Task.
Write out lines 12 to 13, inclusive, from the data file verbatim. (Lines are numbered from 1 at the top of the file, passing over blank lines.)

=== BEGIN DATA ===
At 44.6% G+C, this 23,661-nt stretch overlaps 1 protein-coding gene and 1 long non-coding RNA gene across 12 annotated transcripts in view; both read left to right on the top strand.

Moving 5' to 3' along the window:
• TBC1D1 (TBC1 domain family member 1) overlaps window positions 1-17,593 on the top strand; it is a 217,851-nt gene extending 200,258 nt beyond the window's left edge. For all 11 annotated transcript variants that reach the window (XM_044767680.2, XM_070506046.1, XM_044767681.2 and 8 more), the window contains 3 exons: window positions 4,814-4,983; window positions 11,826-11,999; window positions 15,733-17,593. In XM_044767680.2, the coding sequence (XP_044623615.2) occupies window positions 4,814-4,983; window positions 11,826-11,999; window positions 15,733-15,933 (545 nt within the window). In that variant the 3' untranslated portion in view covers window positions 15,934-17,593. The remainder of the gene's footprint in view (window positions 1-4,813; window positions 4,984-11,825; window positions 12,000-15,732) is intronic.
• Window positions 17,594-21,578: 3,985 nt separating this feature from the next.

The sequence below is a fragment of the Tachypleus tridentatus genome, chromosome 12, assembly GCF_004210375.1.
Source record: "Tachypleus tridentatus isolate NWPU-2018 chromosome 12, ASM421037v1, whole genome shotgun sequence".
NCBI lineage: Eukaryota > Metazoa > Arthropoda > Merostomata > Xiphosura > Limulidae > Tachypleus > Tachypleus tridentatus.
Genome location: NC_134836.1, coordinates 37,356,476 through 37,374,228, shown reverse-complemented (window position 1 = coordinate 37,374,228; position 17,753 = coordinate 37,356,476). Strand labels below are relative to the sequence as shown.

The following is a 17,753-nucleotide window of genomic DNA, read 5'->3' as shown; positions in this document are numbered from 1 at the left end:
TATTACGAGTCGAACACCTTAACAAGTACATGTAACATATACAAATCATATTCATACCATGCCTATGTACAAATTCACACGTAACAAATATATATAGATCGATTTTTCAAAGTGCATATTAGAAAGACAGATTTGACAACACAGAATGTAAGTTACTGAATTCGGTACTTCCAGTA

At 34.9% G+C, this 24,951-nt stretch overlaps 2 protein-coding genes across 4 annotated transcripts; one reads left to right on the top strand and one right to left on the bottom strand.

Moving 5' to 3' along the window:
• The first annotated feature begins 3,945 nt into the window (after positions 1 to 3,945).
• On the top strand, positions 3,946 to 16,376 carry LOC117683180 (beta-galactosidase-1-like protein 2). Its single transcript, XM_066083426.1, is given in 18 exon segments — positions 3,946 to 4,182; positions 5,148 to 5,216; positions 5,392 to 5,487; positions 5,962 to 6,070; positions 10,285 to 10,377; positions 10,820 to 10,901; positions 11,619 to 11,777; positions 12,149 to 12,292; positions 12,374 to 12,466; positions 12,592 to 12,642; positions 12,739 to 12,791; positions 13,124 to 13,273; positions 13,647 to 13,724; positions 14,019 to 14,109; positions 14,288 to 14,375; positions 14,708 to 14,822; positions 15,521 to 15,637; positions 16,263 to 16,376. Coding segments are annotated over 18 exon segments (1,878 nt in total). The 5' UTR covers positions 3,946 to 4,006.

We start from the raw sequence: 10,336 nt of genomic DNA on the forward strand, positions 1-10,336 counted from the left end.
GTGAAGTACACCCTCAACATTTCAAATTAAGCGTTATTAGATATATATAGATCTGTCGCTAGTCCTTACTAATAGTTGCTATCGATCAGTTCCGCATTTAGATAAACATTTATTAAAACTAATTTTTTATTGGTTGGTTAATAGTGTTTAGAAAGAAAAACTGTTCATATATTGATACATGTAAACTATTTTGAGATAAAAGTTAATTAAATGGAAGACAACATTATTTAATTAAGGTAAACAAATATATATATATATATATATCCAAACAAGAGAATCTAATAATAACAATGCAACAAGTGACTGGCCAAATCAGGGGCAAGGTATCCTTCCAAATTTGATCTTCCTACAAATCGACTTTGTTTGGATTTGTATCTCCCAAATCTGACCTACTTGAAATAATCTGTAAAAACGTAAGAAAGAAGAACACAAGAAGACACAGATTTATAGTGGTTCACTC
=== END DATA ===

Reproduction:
Moving 5' to 3' along the window:
• The first annotated feature begins 3,945 nt into the window (after positions 1 to 3,945).